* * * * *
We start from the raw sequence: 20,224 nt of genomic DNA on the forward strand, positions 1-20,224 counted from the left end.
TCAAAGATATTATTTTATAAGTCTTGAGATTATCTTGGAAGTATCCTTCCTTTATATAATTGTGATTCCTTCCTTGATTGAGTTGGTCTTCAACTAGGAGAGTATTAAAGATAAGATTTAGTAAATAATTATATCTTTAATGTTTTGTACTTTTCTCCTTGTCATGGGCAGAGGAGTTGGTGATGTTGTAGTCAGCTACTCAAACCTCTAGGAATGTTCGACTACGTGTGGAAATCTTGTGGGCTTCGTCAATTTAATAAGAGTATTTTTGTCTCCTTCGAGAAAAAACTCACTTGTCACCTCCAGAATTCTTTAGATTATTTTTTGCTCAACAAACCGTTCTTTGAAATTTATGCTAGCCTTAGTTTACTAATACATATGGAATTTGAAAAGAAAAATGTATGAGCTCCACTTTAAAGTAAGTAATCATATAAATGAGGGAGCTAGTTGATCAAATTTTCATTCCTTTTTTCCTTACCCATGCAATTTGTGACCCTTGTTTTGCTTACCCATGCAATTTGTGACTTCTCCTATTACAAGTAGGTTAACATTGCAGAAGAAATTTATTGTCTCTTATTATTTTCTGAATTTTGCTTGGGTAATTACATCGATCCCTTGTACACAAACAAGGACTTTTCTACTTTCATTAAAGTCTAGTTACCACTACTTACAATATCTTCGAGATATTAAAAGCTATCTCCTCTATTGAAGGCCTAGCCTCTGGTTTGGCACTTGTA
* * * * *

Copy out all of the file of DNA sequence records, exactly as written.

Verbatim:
We start from the raw sequence: 20,224 nt of genomic DNA on the forward strand, positions 1-20,224 counted from the left end.
TCAAAGATATTATTTTATAAGTCTTGAGATTATCTTGGAAGTATCCTTCCTTTATATAATTGTGATTCCTTCCTTGATTGAGTTGGTCTTCAACTAGGAGAGTATTAAAGATAAGATTTAGTAAATAATTATATCTTTAATGTTTTGTACTTTTCTCCTTGTCATGGGCAGAGGAGTTGGTGATGTTGTAGTCAGCTACTCAAACCTCTAGGAATGTTCGACTACGTGTGGAAATCTTGTGGGCTTCGTCAATTTAATAAGAGTATTTTTGTCTCCTTCGAGAAAAAACTCACTTGTCACCTCCAGAATTCTTTAGATTATTTTTTGCTCAACAAACCGTTCTTTGAAATTTATGCTAGCCTTAGTTTACTAATACATATGGAATTTGAAAAGAAAAATGTATGAGCTCCACTTTAAAGTAAGTAATCATATAAATGAGGGAGCTAGTTGATCAAATTTTCATTCCTTTTTTCCTTACCCATGCAATTTGTGACCCTTGTTTTGCTTACCCATGCAATTTGTGACTTCTCCTATTACAAGTAGGTTAACATTGCAGAAGAAATTTATTGTCTCTTATTATTTTCTGAATTTTGCTTGGGTAATTACATCGATCCCTTGTACACAAACAAGGACTTTTCTACTTTCATTAAAGTCTAGTTACCACTACTTACAATATCTTCGAGATATTAAAAGCTATCTCCTCTATTGAAGGCCTAGCCTCTGGTTTGGCACTTGTA